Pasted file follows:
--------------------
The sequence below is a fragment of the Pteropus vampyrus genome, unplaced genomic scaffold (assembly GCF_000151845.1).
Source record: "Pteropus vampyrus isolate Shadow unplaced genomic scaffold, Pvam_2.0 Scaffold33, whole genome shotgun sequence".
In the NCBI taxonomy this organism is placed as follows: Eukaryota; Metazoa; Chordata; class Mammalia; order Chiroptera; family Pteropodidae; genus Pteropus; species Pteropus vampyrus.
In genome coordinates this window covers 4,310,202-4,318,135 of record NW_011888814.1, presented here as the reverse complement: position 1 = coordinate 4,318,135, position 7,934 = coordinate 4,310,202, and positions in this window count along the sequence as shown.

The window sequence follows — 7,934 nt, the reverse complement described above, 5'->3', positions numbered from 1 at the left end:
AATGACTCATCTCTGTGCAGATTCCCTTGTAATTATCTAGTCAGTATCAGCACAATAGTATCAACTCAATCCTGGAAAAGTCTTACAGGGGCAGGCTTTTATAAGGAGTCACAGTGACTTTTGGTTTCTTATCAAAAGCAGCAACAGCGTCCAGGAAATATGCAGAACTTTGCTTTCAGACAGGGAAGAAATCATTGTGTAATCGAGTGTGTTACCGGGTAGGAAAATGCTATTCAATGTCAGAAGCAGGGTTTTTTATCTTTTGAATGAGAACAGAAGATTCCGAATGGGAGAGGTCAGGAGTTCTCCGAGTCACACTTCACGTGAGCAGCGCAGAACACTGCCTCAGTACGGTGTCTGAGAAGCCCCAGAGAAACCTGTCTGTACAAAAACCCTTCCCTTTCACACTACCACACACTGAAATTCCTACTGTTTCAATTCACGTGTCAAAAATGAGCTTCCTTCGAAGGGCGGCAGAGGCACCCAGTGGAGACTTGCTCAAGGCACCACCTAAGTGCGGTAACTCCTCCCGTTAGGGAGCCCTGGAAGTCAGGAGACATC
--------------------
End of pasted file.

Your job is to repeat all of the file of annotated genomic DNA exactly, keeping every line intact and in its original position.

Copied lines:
The sequence below is a fragment of the Pteropus vampyrus genome, unplaced genomic scaffold (assembly GCF_000151845.1).
Source record: "Pteropus vampyrus isolate Shadow unplaced genomic scaffold, Pvam_2.0 Scaffold33, whole genome shotgun sequence".
In the NCBI taxonomy this organism is placed as follows: Eukaryota; Metazoa; Chordata; class Mammalia; order Chiroptera; family Pteropodidae; genus Pteropus; species Pteropus vampyrus.
In genome coordinates this window covers 4,310,202-4,318,135 of record NW_011888814.1, presented here as the reverse complement: position 1 = coordinate 4,318,135, position 7,934 = coordinate 4,310,202, and positions in this window count along the sequence as shown.

The window sequence follows — 7,934 nt, the reverse complement described above, 5'->3', positions numbered from 1 at the left end:
AATGACTCATCTCTGTGCAGATTCCCTTGTAATTATCTAGTCAGTATCAGCACAATAGTATCAACTCAATCCTGGAAAAGTCTTACAGGGGCAGGCTTTTATAAGGAGTCACAGTGACTTTTGGTTTCTTATCAAAAGCAGCAACAGCGTCCAGGAAATATGCAGAACTTTGCTTTCAGACAGGGAAGAAATCATTGTGTAATCGAGTGTGTTACCGGGTAGGAAAATGCTATTCAATGTCAGAAGCAGGGTTTTTTATCTTTTGAATGAGAACAGAAGATTCCGAATGGGAGAGGTCAGGAGTTCTCCGAGTCACACTTCACGTGAGCAGCGCAGAACACTGCCTCAGTACGGTGTCTGAGAAGCCCCAGAGAAACCTGTCTGTACAAAAACCCTTCCCTTTCACACTACCACACACTGAAATTCCTACTGTTTCAATTCACGTGTCAAAAATGAGCTTCCTTCGAAGGGCGGCAGAGGCACCCAGTGGAGACTTGCTCAAGGCACCACCTAAGTGCGGTAACTCCTCCCGTTAGGGAGCCCTGGAAGTCAGGAGACATC